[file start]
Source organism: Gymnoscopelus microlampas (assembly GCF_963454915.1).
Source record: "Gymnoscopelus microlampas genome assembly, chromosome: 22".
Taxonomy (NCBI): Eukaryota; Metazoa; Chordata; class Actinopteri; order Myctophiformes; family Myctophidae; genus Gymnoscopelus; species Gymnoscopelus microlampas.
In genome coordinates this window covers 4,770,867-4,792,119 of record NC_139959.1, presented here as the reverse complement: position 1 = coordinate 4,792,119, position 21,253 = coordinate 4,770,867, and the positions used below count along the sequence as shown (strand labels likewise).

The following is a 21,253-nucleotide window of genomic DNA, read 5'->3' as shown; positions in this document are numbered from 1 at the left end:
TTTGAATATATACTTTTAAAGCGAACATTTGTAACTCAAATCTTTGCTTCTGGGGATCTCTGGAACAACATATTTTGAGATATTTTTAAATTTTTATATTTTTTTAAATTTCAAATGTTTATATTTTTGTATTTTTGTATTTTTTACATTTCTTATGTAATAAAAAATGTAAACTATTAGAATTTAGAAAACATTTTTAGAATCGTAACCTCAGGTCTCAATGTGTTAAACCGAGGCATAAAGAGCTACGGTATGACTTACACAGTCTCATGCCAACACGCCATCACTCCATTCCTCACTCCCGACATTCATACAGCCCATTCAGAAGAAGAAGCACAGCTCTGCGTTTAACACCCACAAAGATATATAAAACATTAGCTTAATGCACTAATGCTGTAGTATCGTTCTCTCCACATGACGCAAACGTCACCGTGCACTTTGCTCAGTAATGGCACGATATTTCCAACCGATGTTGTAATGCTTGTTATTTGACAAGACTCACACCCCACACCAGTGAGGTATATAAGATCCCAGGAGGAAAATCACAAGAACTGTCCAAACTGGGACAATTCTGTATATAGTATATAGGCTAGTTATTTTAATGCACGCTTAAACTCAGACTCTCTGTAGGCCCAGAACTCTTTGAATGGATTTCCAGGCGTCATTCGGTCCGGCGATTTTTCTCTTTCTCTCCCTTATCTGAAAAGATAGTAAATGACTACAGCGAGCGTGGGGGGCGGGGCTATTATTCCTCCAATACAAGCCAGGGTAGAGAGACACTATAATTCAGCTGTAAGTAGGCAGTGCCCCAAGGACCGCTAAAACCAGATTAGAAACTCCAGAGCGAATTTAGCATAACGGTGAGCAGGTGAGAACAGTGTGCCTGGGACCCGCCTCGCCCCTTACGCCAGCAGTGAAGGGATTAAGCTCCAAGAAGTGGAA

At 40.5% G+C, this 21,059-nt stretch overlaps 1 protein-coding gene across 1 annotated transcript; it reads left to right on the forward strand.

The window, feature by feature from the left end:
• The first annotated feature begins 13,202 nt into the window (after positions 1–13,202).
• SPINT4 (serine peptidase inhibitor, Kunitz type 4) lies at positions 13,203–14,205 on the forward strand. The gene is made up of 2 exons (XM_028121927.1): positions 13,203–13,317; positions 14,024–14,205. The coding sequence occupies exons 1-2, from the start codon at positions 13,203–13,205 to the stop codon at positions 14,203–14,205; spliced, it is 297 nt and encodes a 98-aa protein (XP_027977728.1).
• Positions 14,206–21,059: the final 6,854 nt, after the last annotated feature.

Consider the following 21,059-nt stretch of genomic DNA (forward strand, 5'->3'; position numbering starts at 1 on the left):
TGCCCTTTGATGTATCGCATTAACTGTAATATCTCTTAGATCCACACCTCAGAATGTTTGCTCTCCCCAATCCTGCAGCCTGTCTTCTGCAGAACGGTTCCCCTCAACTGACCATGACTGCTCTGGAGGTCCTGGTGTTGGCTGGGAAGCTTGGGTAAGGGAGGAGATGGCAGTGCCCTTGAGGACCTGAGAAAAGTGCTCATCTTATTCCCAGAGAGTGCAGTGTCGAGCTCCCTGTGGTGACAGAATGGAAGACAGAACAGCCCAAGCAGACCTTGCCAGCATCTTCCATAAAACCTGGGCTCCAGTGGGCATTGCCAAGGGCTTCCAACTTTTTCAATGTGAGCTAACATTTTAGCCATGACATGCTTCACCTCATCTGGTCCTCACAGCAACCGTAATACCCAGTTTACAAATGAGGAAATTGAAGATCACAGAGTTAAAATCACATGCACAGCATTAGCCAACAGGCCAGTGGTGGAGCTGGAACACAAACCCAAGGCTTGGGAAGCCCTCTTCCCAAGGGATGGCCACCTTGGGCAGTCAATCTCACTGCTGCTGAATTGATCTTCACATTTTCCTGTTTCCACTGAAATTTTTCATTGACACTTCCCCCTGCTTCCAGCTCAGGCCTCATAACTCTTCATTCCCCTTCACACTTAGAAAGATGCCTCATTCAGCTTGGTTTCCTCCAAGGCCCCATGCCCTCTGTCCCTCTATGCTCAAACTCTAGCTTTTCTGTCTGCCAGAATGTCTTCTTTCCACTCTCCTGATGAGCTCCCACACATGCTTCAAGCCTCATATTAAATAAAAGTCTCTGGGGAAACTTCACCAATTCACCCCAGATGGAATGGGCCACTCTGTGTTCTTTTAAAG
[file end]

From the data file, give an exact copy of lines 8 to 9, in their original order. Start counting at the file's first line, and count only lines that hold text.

The window, feature by feature from the left end:
• The first annotated feature begins 13,202 nt into the window (after positions 1–13,202).